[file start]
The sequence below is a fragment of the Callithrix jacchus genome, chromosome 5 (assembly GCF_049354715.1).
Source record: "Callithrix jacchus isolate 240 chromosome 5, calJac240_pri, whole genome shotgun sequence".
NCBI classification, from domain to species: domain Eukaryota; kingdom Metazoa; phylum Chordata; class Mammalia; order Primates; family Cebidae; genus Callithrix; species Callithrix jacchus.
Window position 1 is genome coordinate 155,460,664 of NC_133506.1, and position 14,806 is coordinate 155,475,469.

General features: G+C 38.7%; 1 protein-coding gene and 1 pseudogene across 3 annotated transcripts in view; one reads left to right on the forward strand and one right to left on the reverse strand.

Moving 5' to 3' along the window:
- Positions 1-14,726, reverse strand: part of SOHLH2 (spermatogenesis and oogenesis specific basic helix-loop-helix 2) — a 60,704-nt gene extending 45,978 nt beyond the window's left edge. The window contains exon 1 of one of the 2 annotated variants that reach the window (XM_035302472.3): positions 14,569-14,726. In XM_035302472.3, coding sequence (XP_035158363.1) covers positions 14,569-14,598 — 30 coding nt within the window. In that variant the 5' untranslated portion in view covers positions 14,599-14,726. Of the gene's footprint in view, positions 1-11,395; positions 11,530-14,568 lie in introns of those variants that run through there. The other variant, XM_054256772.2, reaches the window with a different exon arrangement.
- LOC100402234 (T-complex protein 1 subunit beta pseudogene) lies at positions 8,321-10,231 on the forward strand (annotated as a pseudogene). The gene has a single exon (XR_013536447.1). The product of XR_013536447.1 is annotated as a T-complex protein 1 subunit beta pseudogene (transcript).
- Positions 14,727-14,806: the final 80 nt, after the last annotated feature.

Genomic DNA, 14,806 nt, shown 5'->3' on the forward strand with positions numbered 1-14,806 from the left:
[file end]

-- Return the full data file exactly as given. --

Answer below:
The sequence below is a fragment of the Callithrix jacchus genome, chromosome 5 (assembly GCF_049354715.1).
Source record: "Callithrix jacchus isolate 240 chromosome 5, calJac240_pri, whole genome shotgun sequence".
NCBI classification, from domain to species: domain Eukaryota; kingdom Metazoa; phylum Chordata; class Mammalia; order Primates; family Cebidae; genus Callithrix; species Callithrix jacchus.
Window position 1 is genome coordinate 155,460,664 of NC_133506.1, and position 14,806 is coordinate 155,475,469.

General features: G+C 38.7%; 1 protein-coding gene and 1 pseudogene across 3 annotated transcripts in view; one reads left to right on the forward strand and one right to left on the reverse strand.

Moving 5' to 3' along the window:
- Positions 1-14,726, reverse strand: part of SOHLH2 (spermatogenesis and oogenesis specific basic helix-loop-helix 2) — a 60,704-nt gene extending 45,978 nt beyond the window's left edge. The window contains exon 1 of one of the 2 annotated variants that reach the window (XM_035302472.3): positions 14,569-14,726. In XM_035302472.3, coding sequence (XP_035158363.1) covers positions 14,569-14,598 — 30 coding nt within the window. In that variant the 5' untranslated portion in view covers positions 14,599-14,726. Of the gene's footprint in view, positions 1-11,395; positions 11,530-14,568 lie in introns of those variants that run through there. The other variant, XM_054256772.2, reaches the window with a different exon arrangement.
- LOC100402234 (T-complex protein 1 subunit beta pseudogene) lies at positions 8,321-10,231 on the forward strand (annotated as a pseudogene). The gene has a single exon (XR_013536447.1). The product of XR_013536447.1 is annotated as a T-complex protein 1 subunit beta pseudogene (transcript).
- Positions 14,727-14,806: the final 80 nt, after the last annotated feature.

Genomic DNA, 14,806 nt, shown 5'->3' on the forward strand with positions numbered 1-14,806 from the left: